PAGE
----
Sweet Facts: Sugar & Artificial Sweeteners in Pregnancy

Pregnancy cravings hit all of us, and an occasional indulgence may seem like a right-of-passage during pregnancy– but watching your sugar intake is more important now than ever, here’s why:


Sugars are important for our body, but the differences between natural and artificial sugars are astronomical. The American Heart Associations recommends that women consume a maximum of 100 calories of sugar per day, preferably through natural sugars occurring in organic fruits and vegetables (YES– these sugars count, too!). These healthy sugars keep your body balanced, but so many sugars we consume, especially in pre-packaged foods, are artificial sugars– which, along with adding unnecessary sugar to your diet, also add chemicals that your body can’t process, and what your body gets, your baby gets, too!
Some of these artificial sugars can be disguised under many names. When shopping, always be aware of labels that include hidden ‘sugar aliases’ such as; sugar high fructose corn syrup, dehydrated cane juice, fructose, glucose, dextrose, syrup, cane sugar, raw sugar, corn syrup, coconut sugar, agave, or honey– just to name a few. In moderation, the most natural sugars are safe for your and your baby, but excess sugar in your diet can lead to a lot of health issues.

Gestational Diabetes & Excess Weight Gain
The number of pregnant mom’s diagnosed with gestational diabetes has more than doubled in the last several decades. A leading panel of pregnancy experts in the US now believe that about 16% of pregnant women may have gestational diabetes, and this rapid increase is attributed to a few key factors in prenatal health, including sugar intake and maternal weight.
Gestational diabetes is manageable with great diet and exercise habits. However, an American Journal of Clinical Nutrition study found that babies born to mothers with poorly controlled GD are at risk of higher birth weight, more emergency c-sections & other pregnancy/labor complications. Studies also show these babies may be more likely to be overweight throughout their lives, proving the long term health affects of GD. To help avoid gestational diabetes, try to maintain a healthy balance of sugars in your diet, as well as talking with your doctor about your pre-pregnancy health and pregnancy weight gain.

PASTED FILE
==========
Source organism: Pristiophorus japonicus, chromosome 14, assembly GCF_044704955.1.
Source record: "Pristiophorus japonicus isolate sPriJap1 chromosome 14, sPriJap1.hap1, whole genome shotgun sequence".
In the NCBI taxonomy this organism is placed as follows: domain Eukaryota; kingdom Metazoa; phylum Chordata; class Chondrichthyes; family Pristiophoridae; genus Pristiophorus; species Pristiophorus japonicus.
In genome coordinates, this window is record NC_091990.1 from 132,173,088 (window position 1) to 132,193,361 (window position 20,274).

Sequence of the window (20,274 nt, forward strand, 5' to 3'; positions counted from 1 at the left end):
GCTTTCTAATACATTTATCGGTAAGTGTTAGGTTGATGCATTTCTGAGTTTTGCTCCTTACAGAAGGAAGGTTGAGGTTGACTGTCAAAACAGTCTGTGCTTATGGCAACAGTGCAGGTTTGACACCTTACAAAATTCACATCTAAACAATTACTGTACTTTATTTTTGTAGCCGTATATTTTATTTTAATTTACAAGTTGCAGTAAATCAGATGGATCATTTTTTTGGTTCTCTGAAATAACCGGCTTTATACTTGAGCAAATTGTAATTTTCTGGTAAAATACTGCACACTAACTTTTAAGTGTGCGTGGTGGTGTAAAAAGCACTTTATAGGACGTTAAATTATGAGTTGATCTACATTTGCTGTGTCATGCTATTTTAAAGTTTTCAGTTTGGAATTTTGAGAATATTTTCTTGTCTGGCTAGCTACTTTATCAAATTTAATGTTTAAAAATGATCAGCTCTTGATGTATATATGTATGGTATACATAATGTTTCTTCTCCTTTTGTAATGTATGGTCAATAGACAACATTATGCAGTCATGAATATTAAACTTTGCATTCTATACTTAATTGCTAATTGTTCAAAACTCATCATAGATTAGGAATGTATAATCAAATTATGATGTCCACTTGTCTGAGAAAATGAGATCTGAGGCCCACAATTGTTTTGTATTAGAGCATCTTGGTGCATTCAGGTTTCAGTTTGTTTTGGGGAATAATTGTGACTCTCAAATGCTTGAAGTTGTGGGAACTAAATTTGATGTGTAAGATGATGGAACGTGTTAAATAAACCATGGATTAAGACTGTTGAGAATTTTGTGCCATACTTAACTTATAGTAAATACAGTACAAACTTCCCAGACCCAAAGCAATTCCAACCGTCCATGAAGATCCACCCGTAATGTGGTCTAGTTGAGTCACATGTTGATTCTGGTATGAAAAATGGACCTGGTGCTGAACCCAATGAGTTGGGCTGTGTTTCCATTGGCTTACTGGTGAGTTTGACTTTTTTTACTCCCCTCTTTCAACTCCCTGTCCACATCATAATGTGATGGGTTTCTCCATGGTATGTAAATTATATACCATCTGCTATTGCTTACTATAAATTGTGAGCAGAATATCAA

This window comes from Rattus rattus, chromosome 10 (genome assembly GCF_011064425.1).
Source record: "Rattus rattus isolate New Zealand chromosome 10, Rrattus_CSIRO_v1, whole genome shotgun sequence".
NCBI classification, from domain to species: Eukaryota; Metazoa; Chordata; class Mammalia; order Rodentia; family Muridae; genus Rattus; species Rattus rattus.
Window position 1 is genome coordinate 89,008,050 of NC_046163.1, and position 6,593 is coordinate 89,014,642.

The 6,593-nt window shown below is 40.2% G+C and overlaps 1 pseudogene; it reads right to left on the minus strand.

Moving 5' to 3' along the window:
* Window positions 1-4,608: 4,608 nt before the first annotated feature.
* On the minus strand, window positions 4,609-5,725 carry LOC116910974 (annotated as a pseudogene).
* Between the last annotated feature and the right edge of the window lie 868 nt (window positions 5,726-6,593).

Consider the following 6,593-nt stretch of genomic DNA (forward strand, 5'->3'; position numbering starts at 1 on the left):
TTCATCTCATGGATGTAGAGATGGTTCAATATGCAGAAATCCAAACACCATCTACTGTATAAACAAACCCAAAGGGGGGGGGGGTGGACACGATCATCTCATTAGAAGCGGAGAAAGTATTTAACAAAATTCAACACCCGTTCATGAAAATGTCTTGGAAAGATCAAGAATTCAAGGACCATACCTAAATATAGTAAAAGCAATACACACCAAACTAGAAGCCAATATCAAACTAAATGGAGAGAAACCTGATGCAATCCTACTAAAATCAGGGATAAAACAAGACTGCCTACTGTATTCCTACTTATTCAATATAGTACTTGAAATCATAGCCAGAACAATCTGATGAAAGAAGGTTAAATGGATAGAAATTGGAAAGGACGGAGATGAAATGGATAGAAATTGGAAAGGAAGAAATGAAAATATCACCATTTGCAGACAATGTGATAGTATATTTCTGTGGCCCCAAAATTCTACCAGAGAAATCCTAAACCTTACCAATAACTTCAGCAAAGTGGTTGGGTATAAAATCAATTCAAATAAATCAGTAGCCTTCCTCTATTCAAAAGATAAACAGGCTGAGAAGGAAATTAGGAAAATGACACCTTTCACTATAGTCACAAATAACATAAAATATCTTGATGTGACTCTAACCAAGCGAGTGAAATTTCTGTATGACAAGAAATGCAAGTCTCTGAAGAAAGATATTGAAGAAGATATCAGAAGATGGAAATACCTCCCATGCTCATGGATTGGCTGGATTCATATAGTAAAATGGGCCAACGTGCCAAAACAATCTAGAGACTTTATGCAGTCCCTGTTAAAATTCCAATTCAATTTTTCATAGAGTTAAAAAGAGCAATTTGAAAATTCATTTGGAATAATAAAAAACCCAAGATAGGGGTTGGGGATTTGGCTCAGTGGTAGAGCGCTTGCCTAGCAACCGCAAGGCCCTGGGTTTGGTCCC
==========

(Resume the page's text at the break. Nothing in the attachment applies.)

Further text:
Beware Artificial Sweeteners
FDA approved artificial sweeteners, including saccharin, acesulfame, aspartame, neotame, and sucralose, most commonly appear in food labelled low-fat, fat-free, or sugar free, like your morning yogurt or that after-coffee stick of gum. Although these sweeteners are deemed safe for consumption, most have yet to be studied during pregnancy. These artificial sweeteners offer no nutritional value, and are composed of mostly chemicals that haven’t been proven safe for use during pregnancy.

The Journal of Toxicology and Environmental Health found that many artificial sweeteners had very few positive human trials, and some have been linked to weight gain, intestinal issues, and cancers. The American Association of Pregnancy lists many of these sweeteners as unsafe during pregnancy, since the chemicals composing non-nutritive sweeteners like saccharin, aspartame, and cyclamate (currently banned in the US) can cross the placental barrier and reach your baby.
Mamas, please be aware that all sugars you consume will reach your baby– and sugars, while in small amounts necessary to the body’s balance, in excess can cause your body to function at a less than optimal level. To be your healthiest and sharpest, avoid processed and artificial sugars, instead opting for the recommended servings of organic fruits and naturally sweetened foods to satisfy your sweet tooth, and your pregnancy cravings.




1 Comment

Leave a comment